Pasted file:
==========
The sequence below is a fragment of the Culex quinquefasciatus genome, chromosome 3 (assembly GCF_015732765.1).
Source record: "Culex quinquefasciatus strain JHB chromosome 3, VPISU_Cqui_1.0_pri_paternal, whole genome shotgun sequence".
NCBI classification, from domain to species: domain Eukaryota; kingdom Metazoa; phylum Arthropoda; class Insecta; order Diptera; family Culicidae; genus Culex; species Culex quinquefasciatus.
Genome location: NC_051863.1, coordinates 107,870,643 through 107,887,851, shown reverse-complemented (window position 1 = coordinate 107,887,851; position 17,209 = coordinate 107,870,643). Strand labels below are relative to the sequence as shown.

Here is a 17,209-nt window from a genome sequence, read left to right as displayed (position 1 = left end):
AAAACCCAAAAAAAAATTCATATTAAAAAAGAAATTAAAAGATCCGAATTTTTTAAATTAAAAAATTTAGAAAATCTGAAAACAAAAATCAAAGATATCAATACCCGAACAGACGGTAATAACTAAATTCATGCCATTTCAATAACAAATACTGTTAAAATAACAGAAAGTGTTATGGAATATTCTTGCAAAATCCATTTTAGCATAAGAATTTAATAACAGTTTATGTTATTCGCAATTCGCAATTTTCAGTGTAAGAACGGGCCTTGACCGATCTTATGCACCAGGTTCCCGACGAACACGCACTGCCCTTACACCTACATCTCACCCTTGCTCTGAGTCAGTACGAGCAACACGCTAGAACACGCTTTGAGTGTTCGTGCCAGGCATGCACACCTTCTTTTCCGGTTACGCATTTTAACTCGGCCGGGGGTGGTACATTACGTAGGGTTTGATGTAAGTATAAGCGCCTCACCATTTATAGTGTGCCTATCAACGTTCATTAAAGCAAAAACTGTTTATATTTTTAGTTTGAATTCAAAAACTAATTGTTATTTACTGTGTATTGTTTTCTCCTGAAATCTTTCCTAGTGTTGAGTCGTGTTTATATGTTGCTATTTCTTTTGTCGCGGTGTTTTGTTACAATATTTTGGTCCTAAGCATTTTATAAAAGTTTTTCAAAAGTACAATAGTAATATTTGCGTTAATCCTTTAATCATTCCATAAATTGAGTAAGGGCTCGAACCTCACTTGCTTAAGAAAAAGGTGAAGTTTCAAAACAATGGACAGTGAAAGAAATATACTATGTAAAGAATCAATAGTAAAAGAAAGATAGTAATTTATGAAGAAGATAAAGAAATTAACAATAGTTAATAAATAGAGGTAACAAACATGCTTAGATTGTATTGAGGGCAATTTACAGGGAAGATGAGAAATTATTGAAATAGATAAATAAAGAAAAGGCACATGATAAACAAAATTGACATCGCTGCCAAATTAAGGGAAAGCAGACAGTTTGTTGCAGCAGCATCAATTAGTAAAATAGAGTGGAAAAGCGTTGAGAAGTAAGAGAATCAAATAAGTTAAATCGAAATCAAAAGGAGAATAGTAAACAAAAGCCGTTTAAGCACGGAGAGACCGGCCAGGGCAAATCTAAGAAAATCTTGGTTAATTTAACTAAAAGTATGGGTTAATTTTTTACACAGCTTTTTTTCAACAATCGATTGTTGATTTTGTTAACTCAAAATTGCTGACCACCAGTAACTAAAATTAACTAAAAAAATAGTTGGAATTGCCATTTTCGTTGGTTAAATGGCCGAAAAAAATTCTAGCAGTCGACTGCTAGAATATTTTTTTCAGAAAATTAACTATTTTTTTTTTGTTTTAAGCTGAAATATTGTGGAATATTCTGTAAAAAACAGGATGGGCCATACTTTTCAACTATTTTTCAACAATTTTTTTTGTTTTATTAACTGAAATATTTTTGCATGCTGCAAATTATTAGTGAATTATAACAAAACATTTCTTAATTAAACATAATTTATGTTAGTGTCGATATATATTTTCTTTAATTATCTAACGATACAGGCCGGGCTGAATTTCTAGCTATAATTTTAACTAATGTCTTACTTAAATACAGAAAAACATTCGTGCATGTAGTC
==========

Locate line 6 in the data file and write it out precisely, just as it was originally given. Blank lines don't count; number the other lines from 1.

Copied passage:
AAAACCCAAAAAAAAATTCATATTAAAAAAGAAATTAAAAGATCCGAATTTTTTAAATTAAAAAATTTAGAAAATCTGAAAACAAAAATCAAAGATATCAATACCCGAACAGACGGTAATAACTAAATTCATGCCATTTCAATAACAAATACTGTTAAAATAACAGAAAGTGTTATGGAATATTCTTGCAAAATCCATTTTAGCATAAGAATTTAATAACAGTTTATGTTATTCGCAATTCGCAATTTTCAGTGTAAGAACGGGCCTTGACCGATCTTATGCACCAGGTTCCCGACGAACACGCACTGCCCTTACACCTACATCTCACCCTTGCTCTGAGTCAGTACGAGCAACACGCTAGAACACGCTTTGAGTGTTCGTGCCAGGCATGCACACCTTCTTTTCCGGTTACGCATTTTAACTCGGCCGGGGGTGGTACATTACGTAGGGTTTGATGTAAGTATAAGCGCCTCACCATTTATAGTGTGCCTATCAACGTTCATTAAAGCAAAAACTGTTTATATTTTTAGTTTGAATTCAAAAACTAATTGTTATTTACTGTGTATTGTTTTCTCCTGAAATCTTTCCTAGTGTTGAGTCGTGTTTATATGTTGCTATTTCTTTTGTCGCGGTGTTTTGTTACAATATTTTGGTCCTAAGCATTTTATAAAAGTTTTTCAAAAGTACAATAGTAATATTTGCGTTAATCCTTTAATCATTCCATAAATTGAGTAAGGGCTCGAACCTCACTTGCTTAAGAAAAAGGTGAAGTTTCAAAACAATGGACAGTGAAAGAAATATACTATGTAAAGAATCAATAGTAAAAGAAAGATAGTAATTTATGAAGAAGATAAAGAAATTAACAATAGTTAATAAATAGAGGTAACAAACATGCTTAGATTGTATTGAGGGCAATTTACAGGGAAGATGAGAAATTATTGAAATAGATAAATAAAGAAAAGGCACATGATAAACAAAATTGACATCGCTGCCAAATTAAGGGAAAGCAGACAGTTTGTTGCAGCAGCATCAATTAGTAAAATAGAGTGGAAAAGCGTTGAGAAGTAAGAGAATCAAATAAGTTAAATCGAAATCAAAAGGAGAATAGTAAACAAAAGCCGTTTAAGCACGGAGAGACCGGCCAGGGCAAATCTAAGAAAATCTTGGTTAATTTAACTAAAAGTATGGGTTAATTTTTTACACAGCTTTTTTTCAACAATCGATTGTTGATTTTGTTAACTCAAAATTGCTGACCACCAGTAACTAAAATTAACTAAAAAAATAGTTGGAATTGCCATTTTCGTTGGTTAAATGGCCGAAAAAAATTCTAGCAGTCGACTGCTAGAATATTTTTTTCAGAAAATTAACTATTTTTTTTTTGTTTTAAGCTGAAATATTGTGGAATATTCTGTAAAAAACAGGATGGGCCATACTTTTCAACTATTTTTCAACAATTTTTTTTGTTTTATTAACTGAAATATTTTTGCATGCTGCAAATTATTAGTGAATTATAACAAAACATTTCTTAATTAAACATAATTTATGTTAGTGTCGATATATATTTTCTTTAATTATCTAACGATACAGGCCGGGCTGAATTTCTAGCTATAATTTTAACTAATGTCTTACTTAAATACAGAAAAACATTCGTGCATGTAGTC